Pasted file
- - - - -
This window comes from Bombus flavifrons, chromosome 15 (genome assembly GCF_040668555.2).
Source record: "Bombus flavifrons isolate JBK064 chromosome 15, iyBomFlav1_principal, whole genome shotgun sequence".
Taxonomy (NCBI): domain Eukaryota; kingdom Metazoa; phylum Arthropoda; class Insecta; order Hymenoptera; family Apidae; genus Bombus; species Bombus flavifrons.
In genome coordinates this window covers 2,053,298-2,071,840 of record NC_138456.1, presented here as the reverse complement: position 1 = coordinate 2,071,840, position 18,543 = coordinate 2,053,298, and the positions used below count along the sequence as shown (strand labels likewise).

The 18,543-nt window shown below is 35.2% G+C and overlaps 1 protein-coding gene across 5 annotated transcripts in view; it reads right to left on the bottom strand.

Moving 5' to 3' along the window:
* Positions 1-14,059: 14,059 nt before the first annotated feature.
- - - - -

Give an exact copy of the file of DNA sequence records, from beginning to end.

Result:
This window comes from Bombus flavifrons, chromosome 15 (genome assembly GCF_040668555.2).
Source record: "Bombus flavifrons isolate JBK064 chromosome 15, iyBomFlav1_principal, whole genome shotgun sequence".
Taxonomy (NCBI): domain Eukaryota; kingdom Metazoa; phylum Arthropoda; class Insecta; order Hymenoptera; family Apidae; genus Bombus; species Bombus flavifrons.
In genome coordinates this window covers 2,053,298-2,071,840 of record NC_138456.1, presented here as the reverse complement: position 1 = coordinate 2,071,840, position 18,543 = coordinate 2,053,298, and the positions used below count along the sequence as shown (strand labels likewise).

The 18,543-nt window shown below is 35.2% G+C and overlaps 1 protein-coding gene across 5 annotated transcripts in view; it reads right to left on the bottom strand.

Moving 5' to 3' along the window:
* Positions 1-14,059: 14,059 nt before the first annotated feature.